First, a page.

Tuesday, December 16, 2008

New Art Collection Obtained by SHI

In December 2008 the Sealaska Heritage Institute obtained three new art items for inclusion in our ethnographic collection. These items were obtained by SHI from Art Peterson of Douglas, Alaska who had owned them for over 20 years. These three art items now constitute SHI’s Art Peterson Collection (AR 34) and will be preserved and presented to the public for generations to come. Below is a brief description of these items as well as photographs of each.

Item 1: Consists of a Warrior’s Mask and measures approximately 9.5 inches by 7 inches. It contains no paint, the reverse contains the original price tag, a date of 1974, and a small booklet discussing Leo Jacobs, Sr. and the movement of producing affordable Northwest Coast art. This movement emerged during the early 1970s wherein the Northwest Art Company hired a few accomplished carvers and artists and paid them to produce quality art for trade, with the aim of making quality art available at affordable prices.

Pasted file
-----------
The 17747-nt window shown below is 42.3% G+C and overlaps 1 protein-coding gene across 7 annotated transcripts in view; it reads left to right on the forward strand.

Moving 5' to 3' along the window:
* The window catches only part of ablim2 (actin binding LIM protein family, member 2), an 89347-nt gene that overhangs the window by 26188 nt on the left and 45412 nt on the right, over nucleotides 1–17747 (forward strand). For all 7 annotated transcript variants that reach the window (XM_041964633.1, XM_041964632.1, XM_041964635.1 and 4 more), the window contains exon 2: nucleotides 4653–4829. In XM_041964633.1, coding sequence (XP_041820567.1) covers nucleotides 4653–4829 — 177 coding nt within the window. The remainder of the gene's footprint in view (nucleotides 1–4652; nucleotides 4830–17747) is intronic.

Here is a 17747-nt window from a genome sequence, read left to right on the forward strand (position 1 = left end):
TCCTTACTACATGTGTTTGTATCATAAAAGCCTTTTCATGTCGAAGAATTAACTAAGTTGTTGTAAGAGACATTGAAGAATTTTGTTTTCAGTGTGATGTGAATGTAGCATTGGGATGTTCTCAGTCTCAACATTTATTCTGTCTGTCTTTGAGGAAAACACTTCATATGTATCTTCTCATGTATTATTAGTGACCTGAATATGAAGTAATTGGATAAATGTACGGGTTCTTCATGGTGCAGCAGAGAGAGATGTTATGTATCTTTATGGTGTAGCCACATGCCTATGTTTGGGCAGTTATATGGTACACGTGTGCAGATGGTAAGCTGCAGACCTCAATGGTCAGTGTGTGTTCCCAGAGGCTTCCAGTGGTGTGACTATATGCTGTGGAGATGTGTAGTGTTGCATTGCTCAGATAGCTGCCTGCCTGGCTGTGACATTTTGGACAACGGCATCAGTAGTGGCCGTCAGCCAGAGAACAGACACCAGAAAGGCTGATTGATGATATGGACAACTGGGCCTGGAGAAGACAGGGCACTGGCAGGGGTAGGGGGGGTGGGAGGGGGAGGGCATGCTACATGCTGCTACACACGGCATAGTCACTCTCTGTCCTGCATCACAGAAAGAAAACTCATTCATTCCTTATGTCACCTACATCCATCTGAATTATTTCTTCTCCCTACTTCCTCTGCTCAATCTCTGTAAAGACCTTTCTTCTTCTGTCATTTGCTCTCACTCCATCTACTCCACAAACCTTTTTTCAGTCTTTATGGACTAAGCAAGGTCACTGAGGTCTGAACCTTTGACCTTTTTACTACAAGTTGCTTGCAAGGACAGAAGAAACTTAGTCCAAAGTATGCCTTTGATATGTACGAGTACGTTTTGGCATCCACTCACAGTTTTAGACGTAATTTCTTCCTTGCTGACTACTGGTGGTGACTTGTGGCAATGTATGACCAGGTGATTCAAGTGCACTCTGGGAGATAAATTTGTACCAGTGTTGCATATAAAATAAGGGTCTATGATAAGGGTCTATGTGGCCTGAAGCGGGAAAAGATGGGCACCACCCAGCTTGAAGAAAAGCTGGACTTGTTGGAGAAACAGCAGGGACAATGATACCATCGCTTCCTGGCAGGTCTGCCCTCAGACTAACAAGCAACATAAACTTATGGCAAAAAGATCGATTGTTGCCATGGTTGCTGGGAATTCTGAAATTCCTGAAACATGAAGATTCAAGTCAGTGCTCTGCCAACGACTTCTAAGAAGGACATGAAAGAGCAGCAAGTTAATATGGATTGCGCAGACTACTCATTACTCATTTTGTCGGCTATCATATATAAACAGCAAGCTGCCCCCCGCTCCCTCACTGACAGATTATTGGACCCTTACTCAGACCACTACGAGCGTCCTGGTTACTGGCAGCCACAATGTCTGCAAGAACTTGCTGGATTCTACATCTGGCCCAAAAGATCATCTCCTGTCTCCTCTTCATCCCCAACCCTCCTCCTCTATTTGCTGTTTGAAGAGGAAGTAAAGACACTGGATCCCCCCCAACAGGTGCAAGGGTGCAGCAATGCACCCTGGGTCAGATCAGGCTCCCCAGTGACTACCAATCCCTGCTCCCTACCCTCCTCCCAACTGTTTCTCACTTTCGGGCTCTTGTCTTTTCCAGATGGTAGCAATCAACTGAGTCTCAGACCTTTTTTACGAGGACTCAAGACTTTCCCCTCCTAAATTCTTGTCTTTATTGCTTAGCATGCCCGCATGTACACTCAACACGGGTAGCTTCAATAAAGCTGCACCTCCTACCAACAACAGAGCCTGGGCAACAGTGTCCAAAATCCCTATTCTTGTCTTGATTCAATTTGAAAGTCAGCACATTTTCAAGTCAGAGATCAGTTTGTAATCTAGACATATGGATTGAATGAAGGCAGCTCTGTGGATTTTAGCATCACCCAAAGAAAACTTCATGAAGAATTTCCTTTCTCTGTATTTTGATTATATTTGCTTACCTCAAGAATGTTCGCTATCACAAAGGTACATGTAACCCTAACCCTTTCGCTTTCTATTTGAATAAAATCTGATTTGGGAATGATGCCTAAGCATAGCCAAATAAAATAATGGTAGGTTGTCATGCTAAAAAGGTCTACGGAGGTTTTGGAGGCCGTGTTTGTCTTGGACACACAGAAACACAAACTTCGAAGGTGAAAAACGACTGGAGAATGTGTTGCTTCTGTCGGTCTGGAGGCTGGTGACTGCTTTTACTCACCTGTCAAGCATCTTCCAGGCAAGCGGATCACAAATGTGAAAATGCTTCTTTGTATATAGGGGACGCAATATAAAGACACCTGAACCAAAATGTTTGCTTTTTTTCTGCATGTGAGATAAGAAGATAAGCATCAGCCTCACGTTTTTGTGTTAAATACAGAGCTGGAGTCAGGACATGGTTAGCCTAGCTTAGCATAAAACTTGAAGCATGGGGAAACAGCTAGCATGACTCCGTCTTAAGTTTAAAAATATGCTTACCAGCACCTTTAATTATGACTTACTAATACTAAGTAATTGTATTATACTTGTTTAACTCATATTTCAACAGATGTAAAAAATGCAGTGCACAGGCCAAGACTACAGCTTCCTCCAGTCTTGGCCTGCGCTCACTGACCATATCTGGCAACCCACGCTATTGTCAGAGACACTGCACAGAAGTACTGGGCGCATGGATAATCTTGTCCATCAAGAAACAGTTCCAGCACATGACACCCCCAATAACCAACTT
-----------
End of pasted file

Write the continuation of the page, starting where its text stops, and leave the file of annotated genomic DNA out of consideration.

Item 2: This piece was created by Leo Jacobs, Sr. and consists of a small but delicately carved Frog Woman Mask that measures 3.5 inches by 3 inches. It is carved, no paint is present, and the woman has an abalone inlay labret. The reverse of the mask contains the original price tag and identifying information about Jacobs and the mask itself, and is dated 4/6/1974.

Item 3: This Nathan Jackson carving consists of a decoratively carved and painted Raven Helmet measuring 19 inches long and 9 inches wide at the largest points. It is carved, contains abalone inlays for the eyes, has human hair, and is painted in shades of red, black, and blue. Inside the helmet are leather straps for fashioning the helmet to the wearer’s head and the carved signature of Nathan Jackson and the date of 1970.

Of importance, according to Nathan Jackson, he made this helmet for himself especially to perform with the Marks Trail Dancers (Jackson was a member of this dance group) at the 1971 Smithsonian Folklife Conference in Washington, DC. While in Washington, DC the Marks Trail Dancers were invited to perform in the Rotunda in the US Capital Building and later before a Senators reception gathering, where the Marks Trail Dancers performed a Sorrow Song for those suffering in and from the Vietnam War. The helmet was later retained by Jackson for a few years before he sold it to Art Peterson in the 1970s.

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